Check around and you can hardly see a car or tractor cab these days without a GPS-supported device. Add in all those smart phones that rely on satellite location for special services and you can pretty much say we're GPS-addicts. We may be getting near some cold-turkey trouble if the newest report from the Government Accountability Office is correct.
The GAO issued a report last year saying the U.S. Air Force was not keeping up with needed improvement and replacement of GPS satellites. It's the Air Force that is in charge of space operations for the country. And aging GPS satellites are on its healthy to-do list. For example a new satellite with enhanced GPS capability went into orbit in May of this year, but that was six months later than planned and a full 3-1/2 years behind schedule. And that's just one satellite.
While the Air Force works out its problems with that satellite program - called IIF - there's a new-generation GPS system in the works called GPS IIIA. The GAO says this new-generation system is on schedule, but could be hampered by delayed earth-bound systems that can't get going until the first satellite is launched.
Part of the challenge is procurement of satellite systems. Last year the GAO recommended creation of a single authority responsible for ensuring that all GPS segments are synchronized to "the maximum extent practicable." Given the delays and other issues, the GAO reported that this approach could get the program back on track. Right now the Department of Defense and the Department of Transportation co-chair the system, which is confusing for many involved. GAO recommends DOD and DOT develop comprehensive guidance for the GPS interagency requirements process, however DOD didn't agree with the GAO assessment and DOT agreed to consider the idea.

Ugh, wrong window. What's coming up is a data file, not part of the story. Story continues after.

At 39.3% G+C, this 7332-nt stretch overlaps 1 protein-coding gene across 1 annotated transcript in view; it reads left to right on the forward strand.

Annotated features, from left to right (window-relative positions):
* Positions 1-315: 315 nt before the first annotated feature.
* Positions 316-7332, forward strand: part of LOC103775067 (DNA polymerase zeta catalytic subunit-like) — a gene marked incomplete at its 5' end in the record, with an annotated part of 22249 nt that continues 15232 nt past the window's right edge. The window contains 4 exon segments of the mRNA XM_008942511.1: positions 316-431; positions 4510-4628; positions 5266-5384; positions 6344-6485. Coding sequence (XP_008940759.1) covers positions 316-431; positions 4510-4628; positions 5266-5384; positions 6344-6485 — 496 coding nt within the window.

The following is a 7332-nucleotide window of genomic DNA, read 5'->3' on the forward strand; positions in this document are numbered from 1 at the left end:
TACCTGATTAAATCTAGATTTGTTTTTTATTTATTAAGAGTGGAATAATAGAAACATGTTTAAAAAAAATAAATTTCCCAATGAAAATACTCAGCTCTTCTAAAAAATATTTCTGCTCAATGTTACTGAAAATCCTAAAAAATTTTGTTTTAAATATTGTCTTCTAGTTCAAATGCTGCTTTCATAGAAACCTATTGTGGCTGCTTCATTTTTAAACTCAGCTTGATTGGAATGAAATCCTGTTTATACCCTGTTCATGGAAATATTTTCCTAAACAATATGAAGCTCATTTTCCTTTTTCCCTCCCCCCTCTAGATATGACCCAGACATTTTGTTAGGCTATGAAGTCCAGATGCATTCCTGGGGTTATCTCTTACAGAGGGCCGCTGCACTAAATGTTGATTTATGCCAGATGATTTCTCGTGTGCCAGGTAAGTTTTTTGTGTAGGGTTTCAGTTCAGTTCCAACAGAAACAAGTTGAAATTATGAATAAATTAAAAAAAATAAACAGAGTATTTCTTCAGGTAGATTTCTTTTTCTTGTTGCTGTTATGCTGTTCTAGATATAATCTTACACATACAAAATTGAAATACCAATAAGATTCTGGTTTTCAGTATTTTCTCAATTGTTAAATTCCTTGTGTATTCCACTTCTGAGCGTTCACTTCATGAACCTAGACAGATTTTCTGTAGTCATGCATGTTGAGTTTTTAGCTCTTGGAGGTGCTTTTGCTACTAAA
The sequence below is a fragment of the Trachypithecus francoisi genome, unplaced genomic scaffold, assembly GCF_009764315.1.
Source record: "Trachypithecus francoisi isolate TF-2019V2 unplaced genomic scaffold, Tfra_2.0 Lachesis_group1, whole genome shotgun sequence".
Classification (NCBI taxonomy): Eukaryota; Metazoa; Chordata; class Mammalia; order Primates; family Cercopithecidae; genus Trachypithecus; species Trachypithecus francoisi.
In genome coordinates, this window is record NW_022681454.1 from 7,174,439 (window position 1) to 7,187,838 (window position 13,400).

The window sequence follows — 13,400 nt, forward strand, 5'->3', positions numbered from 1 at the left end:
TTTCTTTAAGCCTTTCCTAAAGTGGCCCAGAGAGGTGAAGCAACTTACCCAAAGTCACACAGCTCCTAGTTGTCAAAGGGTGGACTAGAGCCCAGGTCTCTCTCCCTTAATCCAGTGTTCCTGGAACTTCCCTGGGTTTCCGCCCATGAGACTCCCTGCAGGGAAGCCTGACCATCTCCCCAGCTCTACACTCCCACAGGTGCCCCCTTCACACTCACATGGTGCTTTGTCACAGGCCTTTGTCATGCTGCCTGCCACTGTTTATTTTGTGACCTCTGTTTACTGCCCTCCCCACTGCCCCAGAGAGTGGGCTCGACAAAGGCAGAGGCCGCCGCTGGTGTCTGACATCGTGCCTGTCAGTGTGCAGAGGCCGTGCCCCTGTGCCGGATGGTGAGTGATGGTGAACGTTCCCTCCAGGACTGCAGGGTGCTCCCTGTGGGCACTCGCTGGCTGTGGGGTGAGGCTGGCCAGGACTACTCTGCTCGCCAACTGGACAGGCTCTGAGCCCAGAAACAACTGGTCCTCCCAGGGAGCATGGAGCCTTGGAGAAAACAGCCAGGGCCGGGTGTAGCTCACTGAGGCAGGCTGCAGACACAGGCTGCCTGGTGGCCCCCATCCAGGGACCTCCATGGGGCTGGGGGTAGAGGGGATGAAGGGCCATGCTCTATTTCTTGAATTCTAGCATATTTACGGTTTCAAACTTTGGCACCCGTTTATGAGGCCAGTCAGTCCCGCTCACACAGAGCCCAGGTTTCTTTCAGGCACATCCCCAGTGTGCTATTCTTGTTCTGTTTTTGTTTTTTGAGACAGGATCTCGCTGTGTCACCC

What does it all mean for those in our industry who rely on GPS? Nothing yet, but if the Air Force remains behind schedule we could have challenges relying on the U.S. GPS system for directional data. And this IIIA standard actually requires new ground equipment which may or may not be available soon after the satellites are launched.
Which may answer why more GPS systems now include GLONASS - or Global Satellite Navigation System - the Russian counterpart to the U.S. GPS system. Just last month John Deere announced its newest Greenstar system would be able to use GLONASS for correction in addition to U.S. GPS. Interesting development that U.S. farmers will rely on Russian satellite technology to product food for the world. But at least we have a backup.
As for that U.S. GPS system? I know your Congressman and Senator are probably busy trying to get re-elected or position themselves to succeed in what will probably be a remade Capitol Hill structure after November. However, a note to the potential winners to not take their eye off the ball here is advised. GPS technology is increasingly important for those systems that help you track all the costs for your operation. If satellites start dropping into the Indian Ocean with no replacements already up there, that won't be good for business.